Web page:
S&P affirms PH investment-grade rating
Debt watcher Standards and Poor’s Ratings Services (S&P) has kept the Philippines’ credit rating a notch above investment grade with a “stable” outlook amid expectations that the country’s fiscal and monetary conditions would continuously improve even after a change in administration by midyear.
The lack of infrastructure, however, was seen by S&P as a major deterrent to the Philippines reaching lower middle-income status next year.
S&P said Thursday night that it affirmed the long-term credit rating of “BBB” to “reflect our assessment of the country’s strong external position, which features rising foreign exchange reserves and low and declining external debt” expected to be sustained over the next 18 months.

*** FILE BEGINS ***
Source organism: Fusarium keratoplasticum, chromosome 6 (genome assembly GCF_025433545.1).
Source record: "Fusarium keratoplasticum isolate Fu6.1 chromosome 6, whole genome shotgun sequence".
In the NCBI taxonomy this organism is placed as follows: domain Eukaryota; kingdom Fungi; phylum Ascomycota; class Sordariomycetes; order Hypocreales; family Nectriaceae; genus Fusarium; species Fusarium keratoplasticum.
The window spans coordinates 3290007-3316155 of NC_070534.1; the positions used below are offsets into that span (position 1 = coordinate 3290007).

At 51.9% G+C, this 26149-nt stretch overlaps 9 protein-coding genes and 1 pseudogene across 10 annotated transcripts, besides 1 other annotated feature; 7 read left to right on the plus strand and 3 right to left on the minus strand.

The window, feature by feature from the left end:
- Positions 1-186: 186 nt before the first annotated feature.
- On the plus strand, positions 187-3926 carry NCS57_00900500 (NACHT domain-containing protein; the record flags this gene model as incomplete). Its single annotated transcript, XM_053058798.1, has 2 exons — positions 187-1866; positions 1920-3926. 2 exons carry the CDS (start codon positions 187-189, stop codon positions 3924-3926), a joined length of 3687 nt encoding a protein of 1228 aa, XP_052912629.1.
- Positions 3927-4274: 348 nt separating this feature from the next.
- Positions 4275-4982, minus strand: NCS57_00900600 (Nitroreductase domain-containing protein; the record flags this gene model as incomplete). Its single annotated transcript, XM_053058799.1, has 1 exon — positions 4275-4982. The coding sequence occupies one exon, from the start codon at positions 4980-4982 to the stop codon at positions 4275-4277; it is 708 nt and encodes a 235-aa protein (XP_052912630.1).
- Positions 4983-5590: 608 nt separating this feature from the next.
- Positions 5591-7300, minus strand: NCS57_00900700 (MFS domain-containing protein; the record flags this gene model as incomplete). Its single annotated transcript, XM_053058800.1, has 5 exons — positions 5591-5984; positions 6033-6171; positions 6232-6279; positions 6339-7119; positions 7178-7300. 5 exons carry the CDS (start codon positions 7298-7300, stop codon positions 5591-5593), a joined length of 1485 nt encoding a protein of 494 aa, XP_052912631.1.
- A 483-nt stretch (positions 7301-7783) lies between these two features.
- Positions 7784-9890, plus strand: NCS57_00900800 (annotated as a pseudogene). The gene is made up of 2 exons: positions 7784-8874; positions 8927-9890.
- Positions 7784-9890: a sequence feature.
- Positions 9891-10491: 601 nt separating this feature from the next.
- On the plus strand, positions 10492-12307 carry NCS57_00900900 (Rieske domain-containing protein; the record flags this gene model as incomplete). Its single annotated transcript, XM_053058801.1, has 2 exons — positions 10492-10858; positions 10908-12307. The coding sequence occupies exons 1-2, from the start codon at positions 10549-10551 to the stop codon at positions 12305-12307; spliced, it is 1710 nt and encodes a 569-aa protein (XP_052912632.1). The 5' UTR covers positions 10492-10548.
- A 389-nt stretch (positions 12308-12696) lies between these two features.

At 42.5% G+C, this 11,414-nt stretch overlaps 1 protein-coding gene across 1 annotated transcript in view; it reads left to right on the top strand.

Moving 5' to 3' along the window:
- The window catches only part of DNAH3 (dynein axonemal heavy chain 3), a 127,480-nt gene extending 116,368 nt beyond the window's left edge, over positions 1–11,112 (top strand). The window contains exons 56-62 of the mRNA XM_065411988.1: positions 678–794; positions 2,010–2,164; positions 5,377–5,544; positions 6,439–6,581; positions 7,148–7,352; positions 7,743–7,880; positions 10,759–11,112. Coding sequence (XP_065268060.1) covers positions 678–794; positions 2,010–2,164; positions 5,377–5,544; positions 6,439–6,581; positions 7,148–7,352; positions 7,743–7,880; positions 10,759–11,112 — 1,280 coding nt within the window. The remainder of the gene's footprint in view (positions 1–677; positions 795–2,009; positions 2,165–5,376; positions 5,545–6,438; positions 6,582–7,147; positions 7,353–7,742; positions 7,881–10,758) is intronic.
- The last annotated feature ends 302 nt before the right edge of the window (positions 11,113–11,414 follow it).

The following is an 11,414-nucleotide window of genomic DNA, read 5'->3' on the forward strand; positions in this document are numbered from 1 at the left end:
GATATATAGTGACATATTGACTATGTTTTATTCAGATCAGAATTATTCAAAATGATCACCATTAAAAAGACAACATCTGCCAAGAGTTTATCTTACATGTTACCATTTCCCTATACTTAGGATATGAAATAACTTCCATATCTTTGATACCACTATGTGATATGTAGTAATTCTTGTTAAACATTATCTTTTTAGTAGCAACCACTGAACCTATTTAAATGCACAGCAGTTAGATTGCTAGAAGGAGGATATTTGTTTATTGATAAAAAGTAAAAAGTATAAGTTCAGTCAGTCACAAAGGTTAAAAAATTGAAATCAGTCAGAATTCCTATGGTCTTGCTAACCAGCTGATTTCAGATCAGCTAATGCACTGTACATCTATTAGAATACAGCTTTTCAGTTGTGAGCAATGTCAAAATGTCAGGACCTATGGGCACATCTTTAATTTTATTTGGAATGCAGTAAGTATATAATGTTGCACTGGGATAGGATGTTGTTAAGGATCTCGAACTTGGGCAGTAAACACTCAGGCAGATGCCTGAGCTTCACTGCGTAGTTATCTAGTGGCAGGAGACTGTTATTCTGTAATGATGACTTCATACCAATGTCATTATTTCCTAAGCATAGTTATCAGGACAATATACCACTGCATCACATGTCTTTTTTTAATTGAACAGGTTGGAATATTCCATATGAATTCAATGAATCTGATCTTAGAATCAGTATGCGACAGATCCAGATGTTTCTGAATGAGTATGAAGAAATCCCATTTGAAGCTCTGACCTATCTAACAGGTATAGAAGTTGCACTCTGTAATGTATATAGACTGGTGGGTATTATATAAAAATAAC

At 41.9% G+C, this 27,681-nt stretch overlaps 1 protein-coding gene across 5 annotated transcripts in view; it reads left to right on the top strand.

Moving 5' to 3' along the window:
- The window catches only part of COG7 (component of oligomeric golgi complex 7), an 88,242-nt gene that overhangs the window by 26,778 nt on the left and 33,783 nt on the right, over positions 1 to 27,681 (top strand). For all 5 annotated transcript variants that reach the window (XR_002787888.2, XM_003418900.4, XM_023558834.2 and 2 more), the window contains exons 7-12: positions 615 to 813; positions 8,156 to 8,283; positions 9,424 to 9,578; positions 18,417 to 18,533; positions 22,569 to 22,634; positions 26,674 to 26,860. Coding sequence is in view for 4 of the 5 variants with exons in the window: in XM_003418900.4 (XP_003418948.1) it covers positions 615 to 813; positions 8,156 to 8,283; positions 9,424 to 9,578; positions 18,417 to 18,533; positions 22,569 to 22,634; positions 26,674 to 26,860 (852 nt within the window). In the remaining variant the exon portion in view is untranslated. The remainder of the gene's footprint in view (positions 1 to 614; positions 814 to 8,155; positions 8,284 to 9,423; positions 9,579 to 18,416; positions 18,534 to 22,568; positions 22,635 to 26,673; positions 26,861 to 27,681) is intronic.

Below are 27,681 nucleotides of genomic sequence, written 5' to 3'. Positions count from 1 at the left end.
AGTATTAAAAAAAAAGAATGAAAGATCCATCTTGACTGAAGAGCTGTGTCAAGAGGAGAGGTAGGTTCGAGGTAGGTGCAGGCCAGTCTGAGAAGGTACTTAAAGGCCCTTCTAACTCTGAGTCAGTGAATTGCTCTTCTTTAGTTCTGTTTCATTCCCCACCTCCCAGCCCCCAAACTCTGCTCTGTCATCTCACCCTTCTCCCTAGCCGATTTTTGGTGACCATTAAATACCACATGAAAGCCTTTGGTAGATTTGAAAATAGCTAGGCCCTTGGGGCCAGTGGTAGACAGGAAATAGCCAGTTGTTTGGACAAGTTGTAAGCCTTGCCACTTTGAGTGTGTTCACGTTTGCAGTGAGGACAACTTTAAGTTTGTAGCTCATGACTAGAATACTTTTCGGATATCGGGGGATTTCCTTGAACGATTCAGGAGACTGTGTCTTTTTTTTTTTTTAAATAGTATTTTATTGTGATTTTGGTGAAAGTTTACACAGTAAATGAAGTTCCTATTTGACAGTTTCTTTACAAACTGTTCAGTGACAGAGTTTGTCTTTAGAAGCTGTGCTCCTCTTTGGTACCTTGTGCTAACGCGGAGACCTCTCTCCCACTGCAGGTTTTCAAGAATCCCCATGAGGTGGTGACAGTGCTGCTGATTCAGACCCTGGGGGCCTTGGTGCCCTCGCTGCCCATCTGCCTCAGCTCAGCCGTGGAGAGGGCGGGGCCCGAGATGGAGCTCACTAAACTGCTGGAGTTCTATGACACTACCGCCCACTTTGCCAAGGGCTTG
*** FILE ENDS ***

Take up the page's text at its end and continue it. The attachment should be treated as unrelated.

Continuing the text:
Credit ratings are a measure of a government’s credit-worthiness. As the stability of state finances is also related to a country’s performance, credit scores serve as a proxy grade for the economy.
Also, improved ratings would allow the government to demand lower rates when it borrows from lenders, which could translate to lower interest rates for consumers and businesses borrowing from banks using government-issued debt paper as benchmarks for their loans.
“Our affirmation of the ratings is premised on the new administration after the May 2016 elections having a strong mandate to continue to pursue orthodox fiscal, economic and development policies,” S&P said.
Among the country’s prevailing strengths included its diversified economy, economic development and fiscal plans favorable to inflation as well as strong external metrics, according to S&P.
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